When I was running product marketing at AdRoll, hiring sometimes felt like a full-time job. As any hiring manager knows, getting the right people on your team can be daunting. Finding the right candidates is incredibly challenging, the interview process is grueling, and the offer process can be heartbreaking. Here are some pro tips that I’ve learned from many seasoned product marketers as well as through my own experiences at AdRoll and Google. While this is specifically for product marketers, much of the advice here can be applied to any position.
What to look for in a Product Marketing Manager (PMM)
A question I often get asked when companies are just building out product marketing is “what makes a good PMM?” Thinking back to my best employees, and the best PMMs I’ve worked with over the years – here are some things that you want in a stellar PMM:
- Super organized with project management experience
- Scrappy and able to try new things with a limited budget
- Great collaborators
- Lead and influence without “authority”
- Learned skills outside of their core role (e.g. Python, SQL, design)
- Nail the job specific tasks: positioning, messaging, content development, go-to market planning
Nail the job description
The job description can make or break who you screen on the phone. After getting a few duds, I took a step back and completely reworked the job description and made it more compelling. Supercell does a great job at this.
It is also critical to have the relationship with your recruiter dialed. They need to know what kind of candidate you are looking for better than you do – and if there’s any vagueness, there will be problems. Spend some time with your recruiter to walk them through the job description and make sure they understand what the ideal candidate looks like.
Get the right interviewing team
It’s not just up to you to pick the candidate – it usually consists of a panel of at least 3 people (sometimes as many as 10). As the hiring manager, you should handpick who your interview team is. I usually liked to do a mix of people whose opinions I really trusted, plus people that they would be working with day-to-day (ideally it’s both). Since the PMM role is so cross-functional, you usually want to have a mix of folks from the following teams:
– Product Management
– Other product marketers
At Google, we divided and conquered the interview process in 5 areas: Job credentials, Collaboration, Culture Fit, Leadership, and (the dreaded) cognitive ability. You don’t need to be this prescriptive but it’s good to at least have a general outline of what each person should cover.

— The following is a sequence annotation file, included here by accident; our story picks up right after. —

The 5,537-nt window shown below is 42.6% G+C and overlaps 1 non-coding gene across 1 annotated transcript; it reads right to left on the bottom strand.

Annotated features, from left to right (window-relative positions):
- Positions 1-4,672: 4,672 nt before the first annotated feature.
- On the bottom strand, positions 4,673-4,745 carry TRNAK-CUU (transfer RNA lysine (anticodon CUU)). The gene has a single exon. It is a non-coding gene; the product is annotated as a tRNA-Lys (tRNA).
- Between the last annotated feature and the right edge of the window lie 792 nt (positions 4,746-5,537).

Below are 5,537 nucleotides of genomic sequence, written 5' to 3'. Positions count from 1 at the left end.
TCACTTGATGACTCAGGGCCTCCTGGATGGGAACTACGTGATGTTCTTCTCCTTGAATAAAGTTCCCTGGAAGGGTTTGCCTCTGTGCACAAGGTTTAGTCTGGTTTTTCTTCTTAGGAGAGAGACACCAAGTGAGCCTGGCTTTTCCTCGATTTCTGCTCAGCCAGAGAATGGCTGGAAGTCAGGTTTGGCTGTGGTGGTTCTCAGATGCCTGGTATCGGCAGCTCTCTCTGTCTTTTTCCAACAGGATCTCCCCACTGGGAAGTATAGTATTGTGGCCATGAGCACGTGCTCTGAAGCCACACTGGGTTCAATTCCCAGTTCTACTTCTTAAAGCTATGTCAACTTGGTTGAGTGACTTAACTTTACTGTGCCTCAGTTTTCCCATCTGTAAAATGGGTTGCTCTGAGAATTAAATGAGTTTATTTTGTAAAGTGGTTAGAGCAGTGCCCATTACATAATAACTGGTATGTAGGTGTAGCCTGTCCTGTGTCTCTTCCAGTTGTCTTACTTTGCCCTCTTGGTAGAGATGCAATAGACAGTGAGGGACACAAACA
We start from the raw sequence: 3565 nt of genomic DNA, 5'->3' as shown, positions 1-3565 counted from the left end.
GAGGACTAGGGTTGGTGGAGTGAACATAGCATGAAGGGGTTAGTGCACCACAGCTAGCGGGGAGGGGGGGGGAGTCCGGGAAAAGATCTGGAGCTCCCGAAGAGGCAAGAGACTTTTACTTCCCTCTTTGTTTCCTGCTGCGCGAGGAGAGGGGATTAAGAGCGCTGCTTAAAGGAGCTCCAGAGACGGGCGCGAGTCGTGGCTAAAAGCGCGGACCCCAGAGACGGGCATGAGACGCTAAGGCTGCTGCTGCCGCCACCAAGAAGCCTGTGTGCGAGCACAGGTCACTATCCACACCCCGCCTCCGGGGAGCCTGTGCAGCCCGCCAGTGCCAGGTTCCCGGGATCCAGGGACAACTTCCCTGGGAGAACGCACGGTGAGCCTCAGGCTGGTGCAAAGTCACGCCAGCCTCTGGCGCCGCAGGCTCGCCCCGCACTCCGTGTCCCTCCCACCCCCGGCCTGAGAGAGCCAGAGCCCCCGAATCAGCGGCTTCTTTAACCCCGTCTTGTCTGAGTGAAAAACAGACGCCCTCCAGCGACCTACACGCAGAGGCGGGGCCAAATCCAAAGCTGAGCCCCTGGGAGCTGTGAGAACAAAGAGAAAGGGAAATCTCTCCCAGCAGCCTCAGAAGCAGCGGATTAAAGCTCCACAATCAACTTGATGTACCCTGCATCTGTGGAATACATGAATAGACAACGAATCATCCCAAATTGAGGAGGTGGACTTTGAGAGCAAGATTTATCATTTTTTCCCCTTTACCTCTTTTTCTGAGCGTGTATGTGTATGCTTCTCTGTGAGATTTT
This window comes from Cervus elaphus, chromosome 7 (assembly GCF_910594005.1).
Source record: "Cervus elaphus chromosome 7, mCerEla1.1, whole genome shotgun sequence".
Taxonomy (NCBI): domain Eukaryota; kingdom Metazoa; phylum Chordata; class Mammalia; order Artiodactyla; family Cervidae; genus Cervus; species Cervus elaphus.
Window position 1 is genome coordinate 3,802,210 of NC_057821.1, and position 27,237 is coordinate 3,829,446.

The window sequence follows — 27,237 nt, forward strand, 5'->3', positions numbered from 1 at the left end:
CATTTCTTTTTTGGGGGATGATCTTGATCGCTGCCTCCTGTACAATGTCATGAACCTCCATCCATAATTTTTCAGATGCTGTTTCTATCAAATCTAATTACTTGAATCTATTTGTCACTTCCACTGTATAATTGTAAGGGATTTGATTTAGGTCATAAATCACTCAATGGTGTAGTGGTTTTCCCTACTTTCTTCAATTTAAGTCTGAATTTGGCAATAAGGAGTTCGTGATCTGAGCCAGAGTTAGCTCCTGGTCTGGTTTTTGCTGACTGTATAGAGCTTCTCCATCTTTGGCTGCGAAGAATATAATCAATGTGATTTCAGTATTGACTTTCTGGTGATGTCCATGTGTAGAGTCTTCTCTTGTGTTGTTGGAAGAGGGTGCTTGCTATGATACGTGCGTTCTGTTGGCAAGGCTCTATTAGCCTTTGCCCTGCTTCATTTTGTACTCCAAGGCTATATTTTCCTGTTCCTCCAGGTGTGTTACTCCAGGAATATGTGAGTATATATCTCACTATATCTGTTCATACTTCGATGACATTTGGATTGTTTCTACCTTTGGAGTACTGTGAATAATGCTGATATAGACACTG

Ask the right questions
Over the years I’ve culled some of the best questions to ask PMMs and to understand quickly who the “A” players are. I find that these questions go deeper in a shorter period of time and let you see the real potential of the candidate. Here are some of the top questions that work:
- Do you have a product marketing philosophy?
What’s the biggest project you’ve led? What worked/ didn’t?
- Challenge: If you had $5k to spend in any way you wanted, how would you spend it and why?
- Will this be the same type of role you’ve done before or something different?
- Have you been promoted in your previous role?
- How did you manage success in your last role?
- What new skill have you learned lately? (personal or professional)
Create a real life work exercise
Interviews are subjective, and it’s incredibly difficult to tell if a person is a good fit for your team just from the interview and their resume alone. To cut through this a bit, I always asked them to do an exercise. It’s the best way to tell if they are an actual fit for your team and can do the job well. Here are a few examples:
- Fill out a messaging & positioning doc for a product of their choice. Have them walk you through it.
- Have them create a mini go-to-market strategy for a product they like and present it to the team
- Ask them to dissect a campaign, and to tell you who they think it was positioned to (and why), the highs and lows, and what they would have done differently
I would caution against having them work on anything for a product you’ve already launched because it will be too subjective (it’s YOUR baby). This is meant to see their thought process and approach independent of the product. You can have them present this to just you, or to multiple people to see their speaking skills.
Some people will really blow you away with their ideas, and some you will know you can pass on.
The offer: Don’t blow the close
You’ve gotten this far with the candidate – don’t blow it! Find out what motivates them (a good recruiter will have already done this) – and make it happen. Whether it’s cash, equity, vacation time, or (increasingly) work location flexibility – work out a plan to get them what they need to choose you over the competition. You’ve come this far – it’s time to close the deal!
What are your best tips to hire the best PMM?